The NLRB’s own attorney won’t explain the facts being used to assert joint-employer status! Instead, the attorneys want McDonalds to divulge hundreds of thousands of pages of confidential, non-related documents. That’s the battle ground happening right now.

McDonalds USA, LLC is a subsidiary of McDonalds Corp. and it’s the entity that franchises restaurants.

At the same time, while the NLRB is spending millions on this case, they are short on funds and they’ve advised the regional offices to settle claims quickly, which means  give cases less attention. So while they neglect other claims they charge full steam ahead to get a ruling that McDonalds is a joint-employer and wage a massive discovery war. Like I said, a witch hunt!

A McDonald’s attorney made an excellent argument pointing out the absurdity of the consolidation aspect of the case and further proving this is a witch hunt. He said:

“In CNN America, Inc., the Board decided a far simpler and more conventional  set of joint-employer issues involving two locations and three entities (CNN and two vendors, with CNN alleged to be a “joint employer” of technical employees supplied by the vendors). Notwithstanding its relative simplicity compared to this proceeding, the CNN  case required 82 days of trial, more than 1,300 exhibits, more than 16,000 transcript pages, and more than 10 years of Board litigation, and the case still remains unresolved because of a pending court appeal. If the Board’s finding that CNN was liable as a joint employer survives appellate review, remedial issues will require further Board compliance proceedings. Vast as it was (and still is), CNN America  is next to nothing compared to this proceeding, which involves 30 times the number of charges, 15 times the number of locations, and 10 times the number of respondents. The sheer size of the current litigation, standing alone, militates against it.”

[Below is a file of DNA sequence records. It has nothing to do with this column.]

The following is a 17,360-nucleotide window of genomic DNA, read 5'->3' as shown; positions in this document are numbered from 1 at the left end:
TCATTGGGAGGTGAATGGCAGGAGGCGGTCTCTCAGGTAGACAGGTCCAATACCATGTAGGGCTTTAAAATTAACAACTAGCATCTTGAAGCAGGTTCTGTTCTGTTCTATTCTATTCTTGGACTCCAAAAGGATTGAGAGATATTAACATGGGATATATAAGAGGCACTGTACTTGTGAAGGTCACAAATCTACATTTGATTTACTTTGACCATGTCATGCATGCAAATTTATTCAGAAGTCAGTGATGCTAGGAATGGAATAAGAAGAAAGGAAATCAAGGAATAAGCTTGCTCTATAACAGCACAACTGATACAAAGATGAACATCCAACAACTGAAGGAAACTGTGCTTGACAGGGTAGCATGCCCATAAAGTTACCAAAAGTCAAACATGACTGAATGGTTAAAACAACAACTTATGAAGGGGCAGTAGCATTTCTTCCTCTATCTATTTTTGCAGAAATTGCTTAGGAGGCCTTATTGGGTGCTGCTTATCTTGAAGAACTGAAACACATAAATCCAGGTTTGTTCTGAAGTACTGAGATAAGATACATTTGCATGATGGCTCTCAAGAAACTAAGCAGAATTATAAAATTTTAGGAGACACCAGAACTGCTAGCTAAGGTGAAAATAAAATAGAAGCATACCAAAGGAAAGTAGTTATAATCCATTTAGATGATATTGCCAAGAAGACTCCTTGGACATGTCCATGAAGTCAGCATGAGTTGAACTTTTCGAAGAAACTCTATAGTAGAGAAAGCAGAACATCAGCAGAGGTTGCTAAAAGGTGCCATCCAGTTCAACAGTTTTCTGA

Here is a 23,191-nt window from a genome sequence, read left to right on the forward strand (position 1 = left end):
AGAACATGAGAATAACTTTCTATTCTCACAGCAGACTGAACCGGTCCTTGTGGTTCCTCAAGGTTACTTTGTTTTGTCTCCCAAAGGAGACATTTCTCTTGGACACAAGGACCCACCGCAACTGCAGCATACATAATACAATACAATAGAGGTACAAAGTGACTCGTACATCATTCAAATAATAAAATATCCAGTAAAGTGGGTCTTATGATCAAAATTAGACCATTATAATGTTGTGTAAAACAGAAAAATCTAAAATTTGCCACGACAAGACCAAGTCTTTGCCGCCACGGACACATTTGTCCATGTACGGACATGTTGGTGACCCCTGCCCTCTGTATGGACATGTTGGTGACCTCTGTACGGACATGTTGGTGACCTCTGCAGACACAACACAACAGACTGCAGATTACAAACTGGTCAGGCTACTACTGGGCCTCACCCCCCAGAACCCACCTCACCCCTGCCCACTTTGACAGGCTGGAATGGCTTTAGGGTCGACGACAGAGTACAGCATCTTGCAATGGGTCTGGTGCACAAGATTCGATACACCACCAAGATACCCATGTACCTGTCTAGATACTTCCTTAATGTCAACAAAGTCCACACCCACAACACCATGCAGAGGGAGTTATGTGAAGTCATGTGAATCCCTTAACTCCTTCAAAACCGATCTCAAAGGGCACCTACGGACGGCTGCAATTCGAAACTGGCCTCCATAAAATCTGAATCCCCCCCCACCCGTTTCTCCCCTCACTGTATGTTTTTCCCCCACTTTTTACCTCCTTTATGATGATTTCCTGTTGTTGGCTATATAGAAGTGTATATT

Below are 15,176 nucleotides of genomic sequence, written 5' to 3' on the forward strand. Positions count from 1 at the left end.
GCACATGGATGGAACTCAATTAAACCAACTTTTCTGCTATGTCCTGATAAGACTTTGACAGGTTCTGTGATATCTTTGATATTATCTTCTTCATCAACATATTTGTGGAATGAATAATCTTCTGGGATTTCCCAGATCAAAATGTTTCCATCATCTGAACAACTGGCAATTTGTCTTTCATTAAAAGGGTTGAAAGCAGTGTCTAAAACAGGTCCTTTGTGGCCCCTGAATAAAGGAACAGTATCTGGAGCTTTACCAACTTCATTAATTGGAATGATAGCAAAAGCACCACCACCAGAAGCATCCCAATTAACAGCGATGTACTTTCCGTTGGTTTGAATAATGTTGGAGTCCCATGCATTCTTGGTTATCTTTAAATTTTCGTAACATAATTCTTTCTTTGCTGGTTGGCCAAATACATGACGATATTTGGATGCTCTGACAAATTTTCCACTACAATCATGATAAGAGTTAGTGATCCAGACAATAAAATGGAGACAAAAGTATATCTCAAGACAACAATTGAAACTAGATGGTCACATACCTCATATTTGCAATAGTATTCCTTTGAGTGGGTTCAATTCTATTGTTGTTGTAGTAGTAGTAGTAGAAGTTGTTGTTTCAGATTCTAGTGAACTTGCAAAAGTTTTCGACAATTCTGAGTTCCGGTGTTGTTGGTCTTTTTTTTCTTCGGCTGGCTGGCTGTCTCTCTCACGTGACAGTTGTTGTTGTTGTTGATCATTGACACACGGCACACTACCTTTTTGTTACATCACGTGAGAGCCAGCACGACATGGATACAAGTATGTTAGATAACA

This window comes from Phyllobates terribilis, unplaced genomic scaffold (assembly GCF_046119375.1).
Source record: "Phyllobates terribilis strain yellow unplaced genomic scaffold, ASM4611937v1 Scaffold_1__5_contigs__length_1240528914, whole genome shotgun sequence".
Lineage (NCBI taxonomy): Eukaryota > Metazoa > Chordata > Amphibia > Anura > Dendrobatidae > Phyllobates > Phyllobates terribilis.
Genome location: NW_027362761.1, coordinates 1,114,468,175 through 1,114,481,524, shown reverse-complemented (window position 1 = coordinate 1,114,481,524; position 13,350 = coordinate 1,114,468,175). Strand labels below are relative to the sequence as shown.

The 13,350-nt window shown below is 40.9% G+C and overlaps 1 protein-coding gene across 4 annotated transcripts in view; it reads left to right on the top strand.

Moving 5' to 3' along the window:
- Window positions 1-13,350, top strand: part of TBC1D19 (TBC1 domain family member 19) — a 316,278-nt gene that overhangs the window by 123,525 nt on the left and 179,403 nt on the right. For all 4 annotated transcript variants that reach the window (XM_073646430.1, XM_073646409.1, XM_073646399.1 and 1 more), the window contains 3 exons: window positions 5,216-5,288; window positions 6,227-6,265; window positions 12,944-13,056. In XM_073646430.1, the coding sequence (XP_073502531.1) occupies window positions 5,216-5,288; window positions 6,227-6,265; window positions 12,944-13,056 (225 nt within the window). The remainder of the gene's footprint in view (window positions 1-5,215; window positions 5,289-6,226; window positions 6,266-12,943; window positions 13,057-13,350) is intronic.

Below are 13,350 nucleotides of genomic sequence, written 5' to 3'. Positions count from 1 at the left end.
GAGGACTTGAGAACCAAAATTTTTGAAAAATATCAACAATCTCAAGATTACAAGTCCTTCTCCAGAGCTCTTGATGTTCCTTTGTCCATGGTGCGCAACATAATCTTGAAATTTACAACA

Get the picture?

The NLRB and the DOL want to hold any and all companies responsible for compliance with the laws they enforce by simply changing the rules themselves, completely disregarding contracts and business models upon which people’s livelihoods have been built.

If you are a franchisor or a franchisee, if you use temporary employees or subcontractors, this case, the Browing-Ferris ruling and the DOL’s adoption of the expanded definition of join-employer are going to change the way you do businesses in the near future.

About the author, Thomas

I have 20 of years insurance industry experience in C-level management, focusing on all aspects of workers compensation, risk management, loss control, employee benefits, HR, payroll and professional employer organization (“PEO”) operations. Currently, I am the owner and CEO of Humanly HR, and founder and host of SmallBiz Brainiac; a podcast providing employer intelligence to small business owners.